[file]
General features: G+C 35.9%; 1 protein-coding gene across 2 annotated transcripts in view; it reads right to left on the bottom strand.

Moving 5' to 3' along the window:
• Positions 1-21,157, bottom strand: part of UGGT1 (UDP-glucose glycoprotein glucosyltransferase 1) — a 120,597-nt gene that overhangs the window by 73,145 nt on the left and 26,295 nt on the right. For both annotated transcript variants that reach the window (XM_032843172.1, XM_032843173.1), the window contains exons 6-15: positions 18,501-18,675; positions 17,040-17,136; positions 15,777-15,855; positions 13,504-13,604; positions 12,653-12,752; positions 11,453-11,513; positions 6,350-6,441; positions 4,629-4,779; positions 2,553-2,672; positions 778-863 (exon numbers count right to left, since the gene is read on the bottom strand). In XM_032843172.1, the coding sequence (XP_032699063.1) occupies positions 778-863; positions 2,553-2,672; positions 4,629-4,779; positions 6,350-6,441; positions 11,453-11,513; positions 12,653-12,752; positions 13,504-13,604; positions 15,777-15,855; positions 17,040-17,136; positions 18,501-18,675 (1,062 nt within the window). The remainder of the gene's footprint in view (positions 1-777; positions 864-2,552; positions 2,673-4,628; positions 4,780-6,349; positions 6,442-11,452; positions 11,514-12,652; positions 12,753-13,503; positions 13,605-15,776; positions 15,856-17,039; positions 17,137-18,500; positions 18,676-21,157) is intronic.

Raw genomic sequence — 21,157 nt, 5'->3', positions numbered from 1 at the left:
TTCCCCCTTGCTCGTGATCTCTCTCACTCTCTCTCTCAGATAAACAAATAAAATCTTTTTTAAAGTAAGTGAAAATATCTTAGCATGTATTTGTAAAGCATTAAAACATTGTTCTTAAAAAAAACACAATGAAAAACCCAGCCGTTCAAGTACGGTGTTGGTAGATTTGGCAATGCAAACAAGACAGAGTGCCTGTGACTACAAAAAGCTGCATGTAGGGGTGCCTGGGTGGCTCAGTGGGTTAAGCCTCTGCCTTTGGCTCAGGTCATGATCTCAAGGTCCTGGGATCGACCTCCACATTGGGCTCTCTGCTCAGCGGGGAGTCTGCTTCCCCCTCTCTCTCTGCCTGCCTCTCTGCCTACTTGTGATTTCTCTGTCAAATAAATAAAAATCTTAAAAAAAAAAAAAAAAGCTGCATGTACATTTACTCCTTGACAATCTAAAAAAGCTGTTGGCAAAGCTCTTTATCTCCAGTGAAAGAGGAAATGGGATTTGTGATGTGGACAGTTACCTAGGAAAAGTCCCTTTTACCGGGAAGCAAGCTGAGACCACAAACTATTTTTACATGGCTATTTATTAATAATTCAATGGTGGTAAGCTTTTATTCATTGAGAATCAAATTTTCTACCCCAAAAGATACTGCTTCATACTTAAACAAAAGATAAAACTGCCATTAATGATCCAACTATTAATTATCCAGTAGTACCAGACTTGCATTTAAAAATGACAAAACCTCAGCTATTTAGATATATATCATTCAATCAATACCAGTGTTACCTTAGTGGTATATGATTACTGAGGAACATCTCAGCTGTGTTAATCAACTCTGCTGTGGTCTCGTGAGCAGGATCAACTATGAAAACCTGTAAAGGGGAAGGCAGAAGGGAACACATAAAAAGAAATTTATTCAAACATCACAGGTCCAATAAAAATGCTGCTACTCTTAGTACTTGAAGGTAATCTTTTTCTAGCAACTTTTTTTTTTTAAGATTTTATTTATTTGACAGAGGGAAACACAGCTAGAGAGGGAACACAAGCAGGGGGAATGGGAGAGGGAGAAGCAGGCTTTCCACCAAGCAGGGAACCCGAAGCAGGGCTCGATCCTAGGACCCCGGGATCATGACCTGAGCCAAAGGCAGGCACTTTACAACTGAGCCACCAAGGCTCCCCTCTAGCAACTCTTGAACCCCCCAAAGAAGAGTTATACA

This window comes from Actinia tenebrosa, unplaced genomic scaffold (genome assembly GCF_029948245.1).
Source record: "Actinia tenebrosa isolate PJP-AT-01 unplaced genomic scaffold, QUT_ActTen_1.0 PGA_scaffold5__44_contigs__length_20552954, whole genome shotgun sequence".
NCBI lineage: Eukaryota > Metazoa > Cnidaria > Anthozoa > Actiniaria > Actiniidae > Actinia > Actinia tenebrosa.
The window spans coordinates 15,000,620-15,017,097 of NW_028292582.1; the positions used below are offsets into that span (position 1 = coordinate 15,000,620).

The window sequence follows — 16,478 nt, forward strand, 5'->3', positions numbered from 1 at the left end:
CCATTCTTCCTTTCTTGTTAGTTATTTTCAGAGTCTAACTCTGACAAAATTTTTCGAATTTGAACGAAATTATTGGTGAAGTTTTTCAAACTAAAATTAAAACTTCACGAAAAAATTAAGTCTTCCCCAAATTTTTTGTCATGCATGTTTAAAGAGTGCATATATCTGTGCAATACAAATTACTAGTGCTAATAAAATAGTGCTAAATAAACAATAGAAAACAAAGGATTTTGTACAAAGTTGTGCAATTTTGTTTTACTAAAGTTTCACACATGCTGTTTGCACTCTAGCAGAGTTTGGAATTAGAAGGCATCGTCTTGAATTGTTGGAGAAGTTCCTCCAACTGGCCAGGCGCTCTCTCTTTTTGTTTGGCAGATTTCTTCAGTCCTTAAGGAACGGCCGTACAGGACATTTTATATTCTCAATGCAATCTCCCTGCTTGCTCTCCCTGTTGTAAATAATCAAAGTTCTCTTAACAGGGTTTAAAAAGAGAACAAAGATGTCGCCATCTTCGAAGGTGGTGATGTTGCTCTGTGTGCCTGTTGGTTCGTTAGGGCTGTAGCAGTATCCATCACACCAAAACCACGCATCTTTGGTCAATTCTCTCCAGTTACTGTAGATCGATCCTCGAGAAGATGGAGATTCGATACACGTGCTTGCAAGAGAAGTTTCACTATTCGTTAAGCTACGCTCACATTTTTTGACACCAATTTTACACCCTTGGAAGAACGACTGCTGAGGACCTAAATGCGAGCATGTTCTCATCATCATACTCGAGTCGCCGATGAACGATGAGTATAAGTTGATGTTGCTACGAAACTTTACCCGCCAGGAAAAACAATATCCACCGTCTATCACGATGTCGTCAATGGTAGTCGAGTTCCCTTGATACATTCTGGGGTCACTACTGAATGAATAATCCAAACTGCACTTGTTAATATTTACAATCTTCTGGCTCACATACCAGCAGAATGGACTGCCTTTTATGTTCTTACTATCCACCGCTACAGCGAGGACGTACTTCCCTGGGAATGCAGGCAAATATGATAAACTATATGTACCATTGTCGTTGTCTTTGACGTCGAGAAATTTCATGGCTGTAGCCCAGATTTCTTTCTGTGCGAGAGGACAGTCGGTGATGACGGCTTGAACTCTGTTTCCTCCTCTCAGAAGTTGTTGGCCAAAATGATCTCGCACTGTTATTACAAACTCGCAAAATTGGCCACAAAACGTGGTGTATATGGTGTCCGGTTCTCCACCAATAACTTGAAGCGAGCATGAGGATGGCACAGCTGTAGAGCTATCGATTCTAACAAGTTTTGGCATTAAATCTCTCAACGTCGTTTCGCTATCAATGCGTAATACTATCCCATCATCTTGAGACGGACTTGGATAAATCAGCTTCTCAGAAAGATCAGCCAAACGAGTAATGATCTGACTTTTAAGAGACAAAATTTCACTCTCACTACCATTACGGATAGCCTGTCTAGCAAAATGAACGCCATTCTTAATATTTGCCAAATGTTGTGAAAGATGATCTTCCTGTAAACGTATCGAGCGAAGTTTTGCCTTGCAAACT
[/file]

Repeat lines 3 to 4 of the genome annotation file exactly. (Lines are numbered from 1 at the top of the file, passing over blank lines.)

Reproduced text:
• Positions 1-21,157, bottom strand: part of UGGT1 (UDP-glucose glycoprotein glucosyltransferase 1) — a 120,597-nt gene that overhangs the window by 73,145 nt on the left and 26,295 nt on the right. For both annotated transcript variants that reach the window (XM_032843172.1, XM_032843173.1), the window contains exons 6-15: positions 18,501-18,675; positions 17,040-17,136; positions 15,777-15,855; positions 13,504-13,604; positions 12,653-12,752; positions 11,453-11,513; positions 6,350-6,441; positions 4,629-4,779; positions 2,553-2,672; positions 778-863 (exon numbers count right to left, since the gene is read on the bottom strand). In XM_032843172.1, the coding sequence (XP_032699063.1) occupies positions 778-863; positions 2,553-2,672; positions 4,629-4,779; positions 6,350-6,441; positions 11,453-11,513; positions 12,653-12,752; positions 13,504-13,604; positions 15,777-15,855; positions 17,040-17,136; positions 18,501-18,675 (1,062 nt within the window). The remainder of the gene's footprint in view (positions 1-777; positions 864-2,552; positions 2,673-4,628; positions 4,780-6,349; positions 6,442-11,452; positions 11,514-12,652; positions 12,753-13,503; positions 13,605-15,776; positions 15,856-17,039; positions 17,137-18,500; positions 18,676-21,157) is intronic.

Raw genomic sequence — 21,157 nt, 5'->3', positions numbered from 1 at the left: